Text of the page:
Harper Lee's Novel: To Kill a Mockingbird

Good Essays
The themes of racism and innocence are explicit in Harper Lee’s novel To Kill a Mockingbird. There are many examples of discrimination in the story where one’s innocence is lost. Arthur Radley is isolated in his own home because of the spread of false rumors. Racism causes Tom Robinson, a black man to lose his life, even though he is innocent. Those who support blacks are judged, like Atticus, Jem and Scout. How does discrimination affect those who are innocent? In the novel, a mockingbird represents innocence; it represents Atticus, Tom Robinson, and Arthur Radley. These characters are always criticised because of some kind of discrimination, whether it be rumors, their skin colour or their character, even though they are innocent. Through the characters of Atticus, Tom Robinson, and Arthur Radley, Harper Lee demonstrates that discrimination destroys those who are innocent, which leads to character judgement, loss of life and isolation.
Those who stand up for what is right are always being judged which has a negative effect on their lives. People always encourage others to stand up for their beliefs, but when someone does take a stand, they are judged. Individuals are often called harsh names, and judged even though they are innocent, just like Atticus. Mrs. Dubose is Atticus, Jem and Scout’s neighbour, who is very sick and is always insulting Atticus, who is supporting Tom Robinson in the court case. Mrs. Dubose insults Atticus by telling Jem and Scout, “Your father’s no better than the niggers and trash he works for” (Lee 135). Atticus defends Tom Robinson because he knows Tom is not guilty, he is innocent. However, because of this Atticus is called severe things like “nigger-lover” by many people, even though he is only st...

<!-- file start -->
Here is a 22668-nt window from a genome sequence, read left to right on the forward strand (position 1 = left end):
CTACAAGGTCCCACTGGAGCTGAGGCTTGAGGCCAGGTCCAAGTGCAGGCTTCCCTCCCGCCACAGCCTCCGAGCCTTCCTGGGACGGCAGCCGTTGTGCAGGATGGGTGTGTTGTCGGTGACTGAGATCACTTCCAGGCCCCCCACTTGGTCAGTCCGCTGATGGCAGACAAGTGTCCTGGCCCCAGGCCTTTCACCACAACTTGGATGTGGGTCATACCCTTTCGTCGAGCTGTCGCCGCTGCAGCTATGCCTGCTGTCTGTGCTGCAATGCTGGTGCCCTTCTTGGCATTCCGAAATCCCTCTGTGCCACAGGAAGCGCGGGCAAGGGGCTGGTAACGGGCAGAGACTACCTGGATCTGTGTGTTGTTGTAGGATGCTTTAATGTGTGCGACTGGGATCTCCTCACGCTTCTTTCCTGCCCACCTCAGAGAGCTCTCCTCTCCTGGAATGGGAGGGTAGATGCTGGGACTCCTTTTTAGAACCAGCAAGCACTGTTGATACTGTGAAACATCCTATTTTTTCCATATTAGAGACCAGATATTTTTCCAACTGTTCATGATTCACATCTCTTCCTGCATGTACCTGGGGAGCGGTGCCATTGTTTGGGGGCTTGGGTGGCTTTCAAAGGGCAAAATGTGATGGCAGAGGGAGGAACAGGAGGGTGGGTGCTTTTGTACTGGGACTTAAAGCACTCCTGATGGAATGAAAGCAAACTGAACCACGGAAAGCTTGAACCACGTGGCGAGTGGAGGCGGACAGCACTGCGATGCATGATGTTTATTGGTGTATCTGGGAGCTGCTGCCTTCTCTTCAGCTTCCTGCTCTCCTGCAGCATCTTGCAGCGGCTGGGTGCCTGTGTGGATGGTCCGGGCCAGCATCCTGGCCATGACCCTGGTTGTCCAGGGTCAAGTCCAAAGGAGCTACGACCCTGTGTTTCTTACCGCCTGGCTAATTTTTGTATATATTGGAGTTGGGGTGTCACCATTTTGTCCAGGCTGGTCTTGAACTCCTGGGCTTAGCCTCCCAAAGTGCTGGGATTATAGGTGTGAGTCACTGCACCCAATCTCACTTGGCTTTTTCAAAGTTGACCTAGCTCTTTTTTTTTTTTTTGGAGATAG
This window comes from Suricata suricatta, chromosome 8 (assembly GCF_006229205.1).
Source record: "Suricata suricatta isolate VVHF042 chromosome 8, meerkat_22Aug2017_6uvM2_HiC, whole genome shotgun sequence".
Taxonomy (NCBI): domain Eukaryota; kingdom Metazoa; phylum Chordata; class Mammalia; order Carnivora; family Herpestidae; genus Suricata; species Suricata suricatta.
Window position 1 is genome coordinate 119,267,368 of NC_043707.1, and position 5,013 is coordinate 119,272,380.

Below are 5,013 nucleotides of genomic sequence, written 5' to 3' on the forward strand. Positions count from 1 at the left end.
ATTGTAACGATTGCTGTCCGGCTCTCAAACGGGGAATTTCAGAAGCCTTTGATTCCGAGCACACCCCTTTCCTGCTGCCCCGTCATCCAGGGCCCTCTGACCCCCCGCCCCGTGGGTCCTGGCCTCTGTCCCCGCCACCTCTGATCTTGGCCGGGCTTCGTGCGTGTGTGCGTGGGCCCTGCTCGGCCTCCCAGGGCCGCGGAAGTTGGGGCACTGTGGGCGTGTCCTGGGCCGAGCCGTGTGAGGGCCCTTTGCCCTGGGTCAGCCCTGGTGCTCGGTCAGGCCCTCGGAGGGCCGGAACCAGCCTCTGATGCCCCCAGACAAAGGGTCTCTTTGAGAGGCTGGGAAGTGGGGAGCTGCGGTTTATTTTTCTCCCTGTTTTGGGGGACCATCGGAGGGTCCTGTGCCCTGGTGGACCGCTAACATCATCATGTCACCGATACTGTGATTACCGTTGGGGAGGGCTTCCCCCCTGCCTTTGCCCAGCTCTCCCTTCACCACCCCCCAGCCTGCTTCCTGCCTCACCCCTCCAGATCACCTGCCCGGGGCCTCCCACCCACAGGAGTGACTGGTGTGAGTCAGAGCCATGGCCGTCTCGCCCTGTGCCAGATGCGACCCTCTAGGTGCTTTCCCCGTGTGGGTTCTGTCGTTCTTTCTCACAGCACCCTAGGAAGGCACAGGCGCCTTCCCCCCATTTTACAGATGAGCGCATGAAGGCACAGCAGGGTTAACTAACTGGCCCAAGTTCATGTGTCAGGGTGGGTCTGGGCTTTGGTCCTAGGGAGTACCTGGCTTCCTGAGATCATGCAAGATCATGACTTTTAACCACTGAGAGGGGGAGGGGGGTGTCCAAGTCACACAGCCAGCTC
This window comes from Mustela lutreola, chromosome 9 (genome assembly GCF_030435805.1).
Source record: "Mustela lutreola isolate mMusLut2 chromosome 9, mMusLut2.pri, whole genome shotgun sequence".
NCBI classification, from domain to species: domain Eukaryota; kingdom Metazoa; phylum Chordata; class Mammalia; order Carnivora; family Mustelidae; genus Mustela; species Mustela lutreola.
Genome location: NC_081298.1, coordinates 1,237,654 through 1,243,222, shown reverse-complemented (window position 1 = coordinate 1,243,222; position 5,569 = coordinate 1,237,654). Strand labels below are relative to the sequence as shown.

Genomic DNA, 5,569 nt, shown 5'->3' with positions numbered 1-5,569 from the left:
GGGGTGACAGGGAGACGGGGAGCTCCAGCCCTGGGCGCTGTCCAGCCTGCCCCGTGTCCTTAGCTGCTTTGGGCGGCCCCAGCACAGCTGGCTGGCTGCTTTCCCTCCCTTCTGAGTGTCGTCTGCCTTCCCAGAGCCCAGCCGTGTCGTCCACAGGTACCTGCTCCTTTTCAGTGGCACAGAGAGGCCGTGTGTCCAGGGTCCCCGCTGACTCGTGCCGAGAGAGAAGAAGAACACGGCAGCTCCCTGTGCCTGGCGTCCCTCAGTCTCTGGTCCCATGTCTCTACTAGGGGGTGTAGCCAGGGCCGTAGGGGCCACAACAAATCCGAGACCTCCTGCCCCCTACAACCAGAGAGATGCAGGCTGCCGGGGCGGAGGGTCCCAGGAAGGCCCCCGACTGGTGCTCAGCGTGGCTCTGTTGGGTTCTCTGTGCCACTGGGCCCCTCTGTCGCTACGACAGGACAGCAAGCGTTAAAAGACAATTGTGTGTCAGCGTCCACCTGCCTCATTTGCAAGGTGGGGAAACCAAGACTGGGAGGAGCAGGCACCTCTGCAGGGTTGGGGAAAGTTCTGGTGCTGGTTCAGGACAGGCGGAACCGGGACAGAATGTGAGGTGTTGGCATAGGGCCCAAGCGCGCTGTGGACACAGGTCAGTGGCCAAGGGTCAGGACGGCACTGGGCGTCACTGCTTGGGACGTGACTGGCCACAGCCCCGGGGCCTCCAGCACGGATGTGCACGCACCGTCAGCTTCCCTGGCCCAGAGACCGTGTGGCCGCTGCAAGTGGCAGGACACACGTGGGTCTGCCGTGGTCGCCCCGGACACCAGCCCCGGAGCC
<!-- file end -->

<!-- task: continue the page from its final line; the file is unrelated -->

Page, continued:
... middle of paper ...

... colour can be innocent. Because Atticus’s support for Tom Robinson, Atticus is always castigated, not only Atticus is judged, Jem and Scout are also reprimanded. Arthur Radley, a righteous, great human being who is also judged because of the false rumors that have spread like a disease, around the town of Maycomb. The rumors lead to a ghastly consequence of Arthur being quarantined in his home. Atticus, Tom Robinson, and Arthur Radley are those who are judged even when they are innocent, innocent mockingbirds. Miss. Maudies tells Jem and Scout, “Mockingbirds don't do one thing but make music for us to enjoy. They don't eat up people's gardens, don't nest in corncribs, they don't do one thing but sing their hearts out for us. That's why it's a sin to kill a mockingbird, (119).”

Works Cited

Lee, Harper. To kill a Mockingbird. New York: Grand Central, 1960. Print.
Get Access